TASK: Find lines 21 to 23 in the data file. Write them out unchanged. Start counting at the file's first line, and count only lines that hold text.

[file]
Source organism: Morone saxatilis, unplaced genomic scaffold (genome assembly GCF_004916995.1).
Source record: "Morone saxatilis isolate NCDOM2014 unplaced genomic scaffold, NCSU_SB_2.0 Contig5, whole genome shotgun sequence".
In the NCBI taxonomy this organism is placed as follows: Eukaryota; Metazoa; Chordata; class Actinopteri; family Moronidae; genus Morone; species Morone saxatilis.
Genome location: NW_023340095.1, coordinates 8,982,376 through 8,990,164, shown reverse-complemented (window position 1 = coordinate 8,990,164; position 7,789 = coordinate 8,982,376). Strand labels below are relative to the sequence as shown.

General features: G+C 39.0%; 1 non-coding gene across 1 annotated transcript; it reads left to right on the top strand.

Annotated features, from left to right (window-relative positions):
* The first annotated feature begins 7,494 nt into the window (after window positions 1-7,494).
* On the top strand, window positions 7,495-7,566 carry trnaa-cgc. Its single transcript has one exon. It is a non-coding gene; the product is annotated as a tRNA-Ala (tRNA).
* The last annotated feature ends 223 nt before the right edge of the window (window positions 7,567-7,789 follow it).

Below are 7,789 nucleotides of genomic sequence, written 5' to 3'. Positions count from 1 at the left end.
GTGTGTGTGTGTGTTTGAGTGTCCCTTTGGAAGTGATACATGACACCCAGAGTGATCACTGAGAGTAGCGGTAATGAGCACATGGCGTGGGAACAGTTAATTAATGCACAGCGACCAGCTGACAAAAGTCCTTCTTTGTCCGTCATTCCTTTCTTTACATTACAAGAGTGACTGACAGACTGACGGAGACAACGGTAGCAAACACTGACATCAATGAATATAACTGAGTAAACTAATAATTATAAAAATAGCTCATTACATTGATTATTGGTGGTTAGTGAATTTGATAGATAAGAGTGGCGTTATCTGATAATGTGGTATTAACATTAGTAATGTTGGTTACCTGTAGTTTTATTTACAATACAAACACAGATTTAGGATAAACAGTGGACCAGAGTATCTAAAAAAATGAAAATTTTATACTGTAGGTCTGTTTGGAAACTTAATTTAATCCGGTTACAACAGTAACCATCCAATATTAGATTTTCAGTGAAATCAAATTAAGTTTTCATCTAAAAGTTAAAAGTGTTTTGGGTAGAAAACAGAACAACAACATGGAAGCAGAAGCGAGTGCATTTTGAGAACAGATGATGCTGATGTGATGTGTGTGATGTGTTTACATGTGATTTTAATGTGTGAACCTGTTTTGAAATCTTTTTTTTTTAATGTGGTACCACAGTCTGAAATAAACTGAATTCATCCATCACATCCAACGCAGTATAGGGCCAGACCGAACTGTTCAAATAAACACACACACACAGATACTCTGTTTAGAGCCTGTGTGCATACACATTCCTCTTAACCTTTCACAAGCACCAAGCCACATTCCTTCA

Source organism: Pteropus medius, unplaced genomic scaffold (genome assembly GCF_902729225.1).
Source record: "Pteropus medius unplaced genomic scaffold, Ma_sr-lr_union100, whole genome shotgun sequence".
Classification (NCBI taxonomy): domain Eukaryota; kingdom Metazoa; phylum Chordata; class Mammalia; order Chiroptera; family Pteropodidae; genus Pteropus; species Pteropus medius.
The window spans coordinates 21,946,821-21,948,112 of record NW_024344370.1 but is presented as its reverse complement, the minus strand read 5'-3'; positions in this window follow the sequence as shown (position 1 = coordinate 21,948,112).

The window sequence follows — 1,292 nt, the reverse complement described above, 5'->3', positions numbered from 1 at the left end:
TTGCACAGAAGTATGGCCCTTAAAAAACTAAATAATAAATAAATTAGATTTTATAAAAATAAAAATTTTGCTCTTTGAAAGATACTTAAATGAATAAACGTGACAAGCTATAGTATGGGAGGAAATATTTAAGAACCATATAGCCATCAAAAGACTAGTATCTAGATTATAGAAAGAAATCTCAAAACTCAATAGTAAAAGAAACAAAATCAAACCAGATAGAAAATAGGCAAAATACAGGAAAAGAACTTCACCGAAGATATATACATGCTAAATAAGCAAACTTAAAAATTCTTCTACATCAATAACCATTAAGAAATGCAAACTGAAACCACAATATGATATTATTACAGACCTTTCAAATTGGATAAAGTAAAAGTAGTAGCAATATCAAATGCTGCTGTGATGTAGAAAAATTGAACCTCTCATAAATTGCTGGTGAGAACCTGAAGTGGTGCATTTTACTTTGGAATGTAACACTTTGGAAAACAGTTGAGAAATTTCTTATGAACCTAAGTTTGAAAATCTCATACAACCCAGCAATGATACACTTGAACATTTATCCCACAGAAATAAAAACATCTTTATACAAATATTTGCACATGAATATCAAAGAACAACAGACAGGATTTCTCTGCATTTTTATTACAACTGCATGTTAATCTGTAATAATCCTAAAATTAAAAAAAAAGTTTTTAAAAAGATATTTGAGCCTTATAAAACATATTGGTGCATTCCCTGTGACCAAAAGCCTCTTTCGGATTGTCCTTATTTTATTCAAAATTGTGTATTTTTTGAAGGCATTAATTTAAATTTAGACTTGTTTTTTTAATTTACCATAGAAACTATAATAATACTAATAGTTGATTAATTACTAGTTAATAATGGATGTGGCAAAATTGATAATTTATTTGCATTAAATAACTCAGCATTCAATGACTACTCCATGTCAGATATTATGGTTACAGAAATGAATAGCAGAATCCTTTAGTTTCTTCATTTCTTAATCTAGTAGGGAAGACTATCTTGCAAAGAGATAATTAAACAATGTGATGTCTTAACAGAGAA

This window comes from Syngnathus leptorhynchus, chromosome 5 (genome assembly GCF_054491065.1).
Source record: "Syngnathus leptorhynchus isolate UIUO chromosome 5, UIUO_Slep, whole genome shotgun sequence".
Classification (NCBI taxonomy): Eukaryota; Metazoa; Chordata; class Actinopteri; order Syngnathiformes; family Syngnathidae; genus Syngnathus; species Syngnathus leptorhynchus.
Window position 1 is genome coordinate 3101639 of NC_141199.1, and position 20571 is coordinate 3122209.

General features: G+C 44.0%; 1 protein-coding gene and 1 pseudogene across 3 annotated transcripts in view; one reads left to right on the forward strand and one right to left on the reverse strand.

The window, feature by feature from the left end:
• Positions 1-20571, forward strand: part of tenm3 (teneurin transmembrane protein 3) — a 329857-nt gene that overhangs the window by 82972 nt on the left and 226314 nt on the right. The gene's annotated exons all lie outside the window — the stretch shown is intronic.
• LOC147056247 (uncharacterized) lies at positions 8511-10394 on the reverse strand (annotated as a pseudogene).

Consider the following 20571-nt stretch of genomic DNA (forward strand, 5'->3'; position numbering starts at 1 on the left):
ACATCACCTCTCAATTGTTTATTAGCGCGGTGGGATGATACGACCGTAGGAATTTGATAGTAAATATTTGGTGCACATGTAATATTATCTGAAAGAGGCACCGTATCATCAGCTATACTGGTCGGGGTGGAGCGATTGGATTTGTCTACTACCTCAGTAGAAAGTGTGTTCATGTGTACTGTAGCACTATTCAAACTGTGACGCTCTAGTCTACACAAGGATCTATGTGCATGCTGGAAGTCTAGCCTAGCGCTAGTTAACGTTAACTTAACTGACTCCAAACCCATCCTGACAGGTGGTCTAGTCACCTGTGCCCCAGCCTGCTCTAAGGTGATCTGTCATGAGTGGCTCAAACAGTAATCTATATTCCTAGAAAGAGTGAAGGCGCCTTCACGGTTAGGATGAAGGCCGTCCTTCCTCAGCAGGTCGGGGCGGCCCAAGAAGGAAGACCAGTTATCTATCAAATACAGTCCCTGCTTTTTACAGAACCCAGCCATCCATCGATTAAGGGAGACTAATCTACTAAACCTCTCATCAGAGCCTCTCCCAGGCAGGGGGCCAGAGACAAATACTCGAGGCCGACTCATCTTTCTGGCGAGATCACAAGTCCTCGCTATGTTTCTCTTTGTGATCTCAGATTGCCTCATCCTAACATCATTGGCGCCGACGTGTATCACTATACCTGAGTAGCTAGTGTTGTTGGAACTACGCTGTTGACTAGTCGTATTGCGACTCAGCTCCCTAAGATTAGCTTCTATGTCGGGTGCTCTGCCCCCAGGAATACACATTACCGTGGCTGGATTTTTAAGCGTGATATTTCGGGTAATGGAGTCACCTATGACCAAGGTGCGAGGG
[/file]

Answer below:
Window position 1 is genome coordinate 3101639 of NC_141199.1, and position 20571 is coordinate 3122209.

General features: G+C 44.0%; 1 protein-coding gene and 1 pseudogene across 3 annotated transcripts in view; one reads left to right on the forward strand and one right to left on the reverse strand.

The window, feature by feature from the left end: